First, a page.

The parathyroid glands are four pea-sized glands. They are located next to the thyroid gland in the neck. The glands send out the parathyroid hormone (PTH). PTH helps to control the level of calcium in the blood.
Hypoparathyroidism is when the glands do not send out enough PTH. This causes low levels of calcium in the blood. Low blood calcium is known as hypocalcemia .
Hypoparathyroidism may be caused by:
- Removal of the parathyroid glands
- Damage to the parathyroid glands
- Problems of the immune system known as autoimmune disorder
- Parathyroid gland was missing since birth
- Genetics conditions, such as 22q11.2 deletion syndrome
- Low levels of magnesium often due to alcohol use disorder and/or malnutrition
- Metal overload from iron, magnesium, or aluminium
The exact cause is not always found.
Things that may increase the chance of hypoparathyroidism include:
- Multiple autoimmune disorders
- Thyroid or parathyroid surgery
- Others in the family have hypoparathyroidism
Hypoparathyroidism does not always cause symptoms. If symptoms do develop, they may include:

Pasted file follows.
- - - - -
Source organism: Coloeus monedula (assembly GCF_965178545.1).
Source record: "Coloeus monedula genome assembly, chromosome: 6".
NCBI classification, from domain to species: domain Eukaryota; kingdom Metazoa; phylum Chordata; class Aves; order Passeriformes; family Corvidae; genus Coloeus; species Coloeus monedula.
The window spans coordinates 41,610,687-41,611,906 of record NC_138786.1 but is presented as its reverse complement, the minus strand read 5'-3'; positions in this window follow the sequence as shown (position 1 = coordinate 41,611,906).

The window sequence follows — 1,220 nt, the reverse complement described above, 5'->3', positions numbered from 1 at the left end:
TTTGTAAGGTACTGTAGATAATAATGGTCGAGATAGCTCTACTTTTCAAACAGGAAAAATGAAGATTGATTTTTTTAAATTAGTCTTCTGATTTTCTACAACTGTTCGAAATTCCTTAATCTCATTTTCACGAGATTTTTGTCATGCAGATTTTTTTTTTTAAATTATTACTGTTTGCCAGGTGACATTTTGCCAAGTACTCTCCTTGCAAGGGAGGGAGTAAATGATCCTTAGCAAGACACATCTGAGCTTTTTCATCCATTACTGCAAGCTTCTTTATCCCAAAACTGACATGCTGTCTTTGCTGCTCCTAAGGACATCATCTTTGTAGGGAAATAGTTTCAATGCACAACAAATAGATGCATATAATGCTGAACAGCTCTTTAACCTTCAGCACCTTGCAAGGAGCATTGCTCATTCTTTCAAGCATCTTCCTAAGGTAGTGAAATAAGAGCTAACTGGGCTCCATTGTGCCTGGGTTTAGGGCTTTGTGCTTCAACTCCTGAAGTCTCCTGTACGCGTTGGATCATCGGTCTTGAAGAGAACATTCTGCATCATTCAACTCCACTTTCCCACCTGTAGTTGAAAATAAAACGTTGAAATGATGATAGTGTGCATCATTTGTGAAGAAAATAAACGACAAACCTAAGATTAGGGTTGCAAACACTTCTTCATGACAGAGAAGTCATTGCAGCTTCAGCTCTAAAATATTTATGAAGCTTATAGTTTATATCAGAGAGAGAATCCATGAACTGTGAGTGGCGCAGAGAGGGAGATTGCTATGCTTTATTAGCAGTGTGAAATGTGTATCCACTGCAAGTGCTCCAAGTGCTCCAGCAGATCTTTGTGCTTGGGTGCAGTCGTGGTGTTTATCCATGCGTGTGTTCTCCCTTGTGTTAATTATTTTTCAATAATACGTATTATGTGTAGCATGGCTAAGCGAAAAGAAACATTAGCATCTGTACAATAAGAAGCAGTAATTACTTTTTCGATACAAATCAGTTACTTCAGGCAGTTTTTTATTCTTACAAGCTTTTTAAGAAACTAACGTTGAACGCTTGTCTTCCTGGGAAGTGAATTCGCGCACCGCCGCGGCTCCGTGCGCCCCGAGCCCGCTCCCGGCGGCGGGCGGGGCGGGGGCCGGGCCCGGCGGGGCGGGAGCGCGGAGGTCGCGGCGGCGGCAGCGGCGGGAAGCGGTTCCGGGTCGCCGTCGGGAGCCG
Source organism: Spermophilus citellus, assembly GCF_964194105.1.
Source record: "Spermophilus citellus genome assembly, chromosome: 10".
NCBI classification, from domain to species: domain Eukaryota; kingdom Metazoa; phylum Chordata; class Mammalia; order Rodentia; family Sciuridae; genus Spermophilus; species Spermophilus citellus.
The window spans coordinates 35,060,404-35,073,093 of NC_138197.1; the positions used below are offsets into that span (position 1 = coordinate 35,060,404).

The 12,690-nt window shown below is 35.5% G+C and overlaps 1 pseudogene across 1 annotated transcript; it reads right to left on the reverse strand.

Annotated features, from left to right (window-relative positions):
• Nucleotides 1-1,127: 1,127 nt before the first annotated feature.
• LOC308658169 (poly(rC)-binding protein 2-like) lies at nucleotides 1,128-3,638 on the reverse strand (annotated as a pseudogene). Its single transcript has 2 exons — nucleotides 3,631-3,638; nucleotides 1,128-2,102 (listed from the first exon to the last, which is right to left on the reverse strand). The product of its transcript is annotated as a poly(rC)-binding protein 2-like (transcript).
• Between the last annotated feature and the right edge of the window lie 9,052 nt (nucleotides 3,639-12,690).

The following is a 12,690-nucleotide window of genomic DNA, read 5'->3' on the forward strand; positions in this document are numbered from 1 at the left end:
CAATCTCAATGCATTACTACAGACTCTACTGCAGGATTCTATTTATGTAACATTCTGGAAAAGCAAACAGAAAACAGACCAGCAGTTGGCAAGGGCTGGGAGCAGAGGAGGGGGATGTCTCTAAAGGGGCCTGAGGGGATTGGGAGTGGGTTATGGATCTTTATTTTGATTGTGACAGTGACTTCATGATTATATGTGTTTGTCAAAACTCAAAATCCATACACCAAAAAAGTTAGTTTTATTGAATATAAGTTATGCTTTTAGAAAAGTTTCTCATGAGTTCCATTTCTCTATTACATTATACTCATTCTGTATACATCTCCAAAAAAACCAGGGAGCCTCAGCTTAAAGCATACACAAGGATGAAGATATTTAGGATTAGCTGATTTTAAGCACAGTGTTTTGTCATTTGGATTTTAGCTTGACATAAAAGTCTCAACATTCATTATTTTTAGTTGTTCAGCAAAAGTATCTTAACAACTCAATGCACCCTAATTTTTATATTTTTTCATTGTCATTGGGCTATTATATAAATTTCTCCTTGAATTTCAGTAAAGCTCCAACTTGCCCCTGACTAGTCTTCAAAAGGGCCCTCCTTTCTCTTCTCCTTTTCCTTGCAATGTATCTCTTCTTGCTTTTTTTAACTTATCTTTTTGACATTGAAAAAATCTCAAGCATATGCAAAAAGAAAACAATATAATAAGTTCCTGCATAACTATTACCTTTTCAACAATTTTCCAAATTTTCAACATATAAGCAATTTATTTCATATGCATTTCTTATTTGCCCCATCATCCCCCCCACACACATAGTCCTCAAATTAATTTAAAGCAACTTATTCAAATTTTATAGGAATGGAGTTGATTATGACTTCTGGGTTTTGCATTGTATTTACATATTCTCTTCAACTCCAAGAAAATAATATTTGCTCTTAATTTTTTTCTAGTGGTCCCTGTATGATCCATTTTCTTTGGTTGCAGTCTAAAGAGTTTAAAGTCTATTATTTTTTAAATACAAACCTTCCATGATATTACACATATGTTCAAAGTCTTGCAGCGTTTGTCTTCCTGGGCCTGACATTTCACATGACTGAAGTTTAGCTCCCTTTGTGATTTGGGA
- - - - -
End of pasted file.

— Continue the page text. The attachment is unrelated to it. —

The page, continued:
- Tingling around the mouth, fingers, and toes
- Muscle cramps or twitching
- Abnormal heart rhythm
- Excessive nervousness or anxiety
- Difficulty with breathing due to spasm of breathing tubes
- Mood swings
- Loss of memory and confusion
- Blurred vision due to cataracts
- Thin, brittle nails
- Dry and scaly skin
The doctor will ask about symptoms and past health. A physical exam will be done.
Blood and urine tests will be done. They can show PTH and calcium levels.
Treatment options include the following:
Calcium and Vitamin D Supplements
Calcium and vitamin D is often needed. They are often taken as pills. Injections of calcium may be needed if symptoms are severe.
Parathyroid Hormone Replacement
Recombinant human parathyroid hormone may be used. It will fill in the missing PTH. It may be given if other treatment causes high calcium in blood and urine.
There are no current steps on how to prevent hypoparathyroidism.
The parathyroid glands can be damaged during thyroid surgery. The surgeon may remove the parathyroid glands and place them in a new spot in neck or arm. This may prevent damage.
- Reviewer: EBSCO Medical Review Board Monica Zangwill, MD, MPH
- Review Date: 12/2019 -
- Update Date: 12/31/2019 -